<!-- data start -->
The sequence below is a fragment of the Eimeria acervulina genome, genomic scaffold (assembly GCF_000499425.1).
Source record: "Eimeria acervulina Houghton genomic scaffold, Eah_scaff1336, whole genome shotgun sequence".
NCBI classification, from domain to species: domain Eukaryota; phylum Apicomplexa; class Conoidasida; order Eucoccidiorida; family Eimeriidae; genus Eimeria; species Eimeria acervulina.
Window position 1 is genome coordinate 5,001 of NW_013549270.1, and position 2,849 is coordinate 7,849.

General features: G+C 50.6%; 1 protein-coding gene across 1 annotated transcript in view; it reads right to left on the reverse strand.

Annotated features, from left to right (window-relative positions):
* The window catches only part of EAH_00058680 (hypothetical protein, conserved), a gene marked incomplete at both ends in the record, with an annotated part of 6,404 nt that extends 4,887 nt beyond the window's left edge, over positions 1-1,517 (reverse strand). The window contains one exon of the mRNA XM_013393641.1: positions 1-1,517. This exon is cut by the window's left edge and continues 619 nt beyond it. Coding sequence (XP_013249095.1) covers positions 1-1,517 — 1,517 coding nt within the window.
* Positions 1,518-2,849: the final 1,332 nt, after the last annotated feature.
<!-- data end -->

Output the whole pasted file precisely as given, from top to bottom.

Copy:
The sequence below is a fragment of the Eimeria acervulina genome, genomic scaffold (assembly GCF_000499425.1).
Source record: "Eimeria acervulina Houghton genomic scaffold, Eah_scaff1336, whole genome shotgun sequence".
NCBI classification, from domain to species: domain Eukaryota; phylum Apicomplexa; class Conoidasida; order Eucoccidiorida; family Eimeriidae; genus Eimeria; species Eimeria acervulina.
Window position 1 is genome coordinate 5,001 of NW_013549270.1, and position 2,849 is coordinate 7,849.

General features: G+C 50.6%; 1 protein-coding gene across 1 annotated transcript in view; it reads right to left on the reverse strand.

Annotated features, from left to right (window-relative positions):
* The window catches only part of EAH_00058680 (hypothetical protein, conserved), a gene marked incomplete at both ends in the record, with an annotated part of 6,404 nt that extends 4,887 nt beyond the window's left edge, over positions 1-1,517 (reverse strand). The window contains one exon of the mRNA XM_013393641.1: positions 1-1,517. This exon is cut by the window's left edge and continues 619 nt beyond it. Coding sequence (XP_013249095.1) covers positions 1-1,517 — 1,517 coding nt within the window.
* Positions 1,518-2,849: the final 1,332 nt, after the last annotated feature.